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Iveson, T. J., Kerr, R. S., Saunders, M. P., Cassidy, J., Henrik Hollander, N., Tabernero, J., . . . Paul, J. (2018). 3 versus 6 months of adjuvant oxaliplatin-fluoropyrimidine combination therapy for colorectal cancer (SCOT): an international, randomised, phase 3, non-inferiority trial. The Lancet Oncology, 19(4), 562-578
Open this publication in new window or tab >>3 versus 6 months of adjuvant oxaliplatin-fluoropyrimidine combination therapy for colorectal cancer (SCOT): an international, randomised, phase 3, non-inferiority trial
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2018 (English)In: The Lancet Oncology, ISSN 1470-2045, E-ISSN 1474-5488, Vol. 19, no 4, p. 562-578Article in journal (Refereed) Published
Abstract [en]

Background: 6 months of oxaliplatin-containing chemotherapy is usually given as adjuvant treatment for stage 3 colorectal cancer. We investigated whether 3 months of oxaliplatin-containing chemotherapy would be non-inferior to the usual 6 months of treatment.

Methods: The SCOT study was an international, randomised, phase 3, non-inferiority trial done at 244 centres. Patients aged 18 years or older with high-risk stage II and stage III colorectal cancer underwent central randomisation with minimisation for centre, choice of regimen, sex, disease site, N stage, T stage, and the starting dose of capecitabine. Patients were assigned (1: 1) to receive 3 months or 6 months of adjuvant oxaliplatin-containing chemotherapy. The chemotherapy regimens could consist of CAPOX (capecitabine and oxaliplatin) or FOLFOX (bolus and infused fluorouracil with oxaliplatin). The regimen was selected before randomisation in accordance with choices of the patient and treating physician. The primary study endpoint was disease-free survival and the non-inferiority margin was a hazard ratio of 1.13. The primary analysis was done in the intention-to-treat population and safety was assessed in patients who started study treatment. This trial is registered with ISRCTN, number ISRCTN59757862, and follow-up is continuing.

Findings: 6088 patients underwent randomisation between March 27, 2008, and Nov 29, 2013. The intended treatment was FOLFOX in 1981 patients and CAPOX in 4107 patients. 3044 patients were assigned to 3 month group and 3044 were assigned to 6 month group. Nine patients in the 3 month group and 14 patients in the 6 month group did not consent for their data to be used, leaving 3035 patients in the 3 month group and 3030 patients in the 6 month group for the intention-to-treat analyses. At the cutoff date for analysis, there had been 1482 disease-free survival events, with 740 in the 3 month group and 742 in the 6 month group. 3 year disease-free survival was 76.7% (95% CI 75.1-78.2) for the 3 month group and 77.1% (75.6-78.6) for the 6 month group, giving a hazard ratio of 1.006 (0.909-1.114, test for non-inferiority p=0.012), significantly below the non-inferiority margin. Peripheral neuropathy of grade 2 or worse was more common in the 6 month group (237 [58%] of 409 patients for the subset with safety data) than in the 3 month group (103 [25%] of 420) and was long-lasting and associated with worse quality of life. 1098 serious adverse events were reported (492 reports in the 3 month group and 606 reports in the 6 month group) and 32 treatment-related deaths occurred (16 in each group).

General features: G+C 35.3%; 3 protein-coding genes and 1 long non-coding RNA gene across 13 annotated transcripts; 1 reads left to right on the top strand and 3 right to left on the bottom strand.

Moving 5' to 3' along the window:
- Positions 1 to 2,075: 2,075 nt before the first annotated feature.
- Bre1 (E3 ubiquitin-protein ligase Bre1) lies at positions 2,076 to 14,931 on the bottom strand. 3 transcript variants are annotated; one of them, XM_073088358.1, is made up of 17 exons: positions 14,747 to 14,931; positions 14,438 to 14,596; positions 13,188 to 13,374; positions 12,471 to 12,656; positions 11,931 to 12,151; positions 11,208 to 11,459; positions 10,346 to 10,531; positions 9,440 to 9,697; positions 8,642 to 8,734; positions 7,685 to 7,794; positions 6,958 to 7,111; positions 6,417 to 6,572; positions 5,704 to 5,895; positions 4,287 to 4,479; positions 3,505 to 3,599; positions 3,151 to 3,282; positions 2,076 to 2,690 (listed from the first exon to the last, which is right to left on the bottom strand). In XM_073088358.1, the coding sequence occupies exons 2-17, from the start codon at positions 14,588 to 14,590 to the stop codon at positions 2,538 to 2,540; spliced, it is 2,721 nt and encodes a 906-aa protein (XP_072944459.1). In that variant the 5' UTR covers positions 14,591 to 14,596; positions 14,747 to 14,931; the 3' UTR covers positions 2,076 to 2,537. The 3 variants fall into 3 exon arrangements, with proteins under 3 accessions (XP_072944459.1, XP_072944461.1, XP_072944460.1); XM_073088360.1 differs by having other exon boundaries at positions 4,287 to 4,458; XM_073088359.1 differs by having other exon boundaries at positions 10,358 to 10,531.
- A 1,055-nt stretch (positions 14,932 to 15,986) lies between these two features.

Interpretation: In the whole study population, 3 months of oxaliplatin-containing adjuvant chemotherapy was non-inferior to 6 months of the same therapy for patients with high-risk stage II and stage III colorectal cancer and was associated with reduced toxicity and improved quality of life. Despite the fact the study was underpowered, these data suggest that a shorter duration leads to similar survival outcomes with better quality of life and thus might represent a new standard of care.

Place, publisher, year, edition, pages
ELSEVIER SCIENCE INC, 2018
National Category
Cancer and Oncology
Identifiers
urn:nbn:se:uu:diva-353105 (URN)10.1016/S1470-2045(18)30093-7 (DOI)000428790400043 ()29611518 (PubMedID)
Funder
Swedish Cancer Society
Available from: 2018-06-20 Created: 2018-06-20 Last updated: 2018-06-20Bibliographically approved
Babaei, M., Balavarca, Y., Jansen, L., Lemmens, V., van Erning, F. N., van Eycken, L., . . . Brenner, H. (2018). Administration of adjuvant chemotherapy for stage II-III colon cancer patients: An European population-based study. International Journal of Cancer, 142(7), 1480-1489
Open this publication in new window or tab >>Administration of adjuvant chemotherapy for stage II-III colon cancer patients: An European population-based study